In today’s New York Times, Dr. Atul Gawande says we can learn from U.S. communities that deliver high-quality, lower-cost health care. Gawande and colleagues identified communities that rank among the top 25% for quality of care and in the bottom 25% for cost, and they invited health care leaders from ten of these communities to convene in the ‘other’ Washington to discuss what they are doing right.
One of those communities was nearby Everett, Wash., which includes 362-bed Providence-Everett Hospital, a multi-specialty physician group called The Everett Clinic, and the Premera Blue Cross insurance plan.
Turns out the ten communities have a few things in common. Their health care organizations are largely non-profit. Typically the needs of patients come before commercial concerns. More and more, the organizations are collecting data to measure and improve on their own performance. There is a strong primary care presence in the communities, which leaders identified as critical to efficiency. The result is a blend of collaboration and competition among various physician practices, hospitals, and insurers.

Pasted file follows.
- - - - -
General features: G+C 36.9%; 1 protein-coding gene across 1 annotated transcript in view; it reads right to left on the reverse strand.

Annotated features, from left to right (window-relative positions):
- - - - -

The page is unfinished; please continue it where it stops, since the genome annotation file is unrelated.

And patient satisfaction is very high in these settings.
Especially telling, I thought, was a comment from the Everett contingent: “We are doing less worse than the rest of the U.S.” Maybe something else that puts these folks at the top of the heap is their recognition that there is always room to improve.